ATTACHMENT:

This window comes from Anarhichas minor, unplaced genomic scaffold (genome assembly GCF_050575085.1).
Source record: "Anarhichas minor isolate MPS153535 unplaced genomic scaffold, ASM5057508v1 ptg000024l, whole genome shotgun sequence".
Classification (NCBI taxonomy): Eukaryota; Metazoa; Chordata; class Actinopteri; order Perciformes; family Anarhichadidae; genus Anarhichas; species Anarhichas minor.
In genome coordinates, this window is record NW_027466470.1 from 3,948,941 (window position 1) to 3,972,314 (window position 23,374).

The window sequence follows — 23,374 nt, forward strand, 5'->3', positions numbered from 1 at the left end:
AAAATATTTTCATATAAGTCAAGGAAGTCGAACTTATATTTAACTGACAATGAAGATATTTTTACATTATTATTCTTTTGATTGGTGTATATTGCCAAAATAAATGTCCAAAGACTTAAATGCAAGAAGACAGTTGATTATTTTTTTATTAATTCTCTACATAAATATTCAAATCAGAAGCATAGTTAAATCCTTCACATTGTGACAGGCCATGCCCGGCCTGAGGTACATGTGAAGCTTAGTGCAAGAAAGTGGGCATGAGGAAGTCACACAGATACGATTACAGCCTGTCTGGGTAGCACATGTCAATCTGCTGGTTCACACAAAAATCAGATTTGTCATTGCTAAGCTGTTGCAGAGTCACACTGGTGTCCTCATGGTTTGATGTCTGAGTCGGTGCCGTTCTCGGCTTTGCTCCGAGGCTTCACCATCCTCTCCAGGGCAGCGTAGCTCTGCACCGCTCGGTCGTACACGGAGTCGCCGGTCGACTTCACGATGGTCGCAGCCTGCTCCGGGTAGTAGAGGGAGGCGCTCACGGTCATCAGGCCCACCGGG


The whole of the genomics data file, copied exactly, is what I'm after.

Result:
This window comes from Anarhichas minor, unplaced genomic scaffold (genome assembly GCF_050575085.1).
Source record: "Anarhichas minor isolate MPS153535 unplaced genomic scaffold, ASM5057508v1 ptg000024l, whole genome shotgun sequence".
Classification (NCBI taxonomy): Eukaryota; Metazoa; Chordata; class Actinopteri; order Perciformes; family Anarhichadidae; genus Anarhichas; species Anarhichas minor.
In genome coordinates, this window is record NW_027466470.1 from 3,948,941 (window position 1) to 3,972,314 (window position 23,374).

The window sequence follows — 23,374 nt, forward strand, 5'->3', positions numbered from 1 at the left end:
AAAATATTTTCATATAAGTCAAGGAAGTCGAACTTATATTTAACTGACAATGAAGATATTTTTACATTATTATTCTTTTGATTGGTGTATATTGCCAAAATAAATGTCCAAAGACTTAAATGCAAGAAGACAGTTGATTATTTTTTTATTAATTCTCTACATAAATATTCAAATCAGAAGCATAGTTAAATCCTTCACATTGTGACAGGCCATGCCCGGCCTGAGGTACATGTGAAGCTTAGTGCAAGAAAGTGGGCATGAGGAAGTCACACAGATACGATTACAGCCTGTCTGGGTAGCACATGTCAATCTGCTGGTTCACACAAAAATCAGATTTGTCATTGCTAAGCTGTTGCAGAGTCACACTGGTGTCCTCATGGTTTGATGTCTGAGTCGGTGCCGTTCTCGGCTTTGCTCCGAGGCTTCACCATCCTCTCCAGGGCAGCGTAGCTCTGCACCGCTCGGTCGTACACGGAGTCGCCGGTCGACTTCACGATGGTCGCAGCCTGCTCCGGGTAGTAGAGGGAGGCGCTCACGGTCATCAGGCCCACCGGG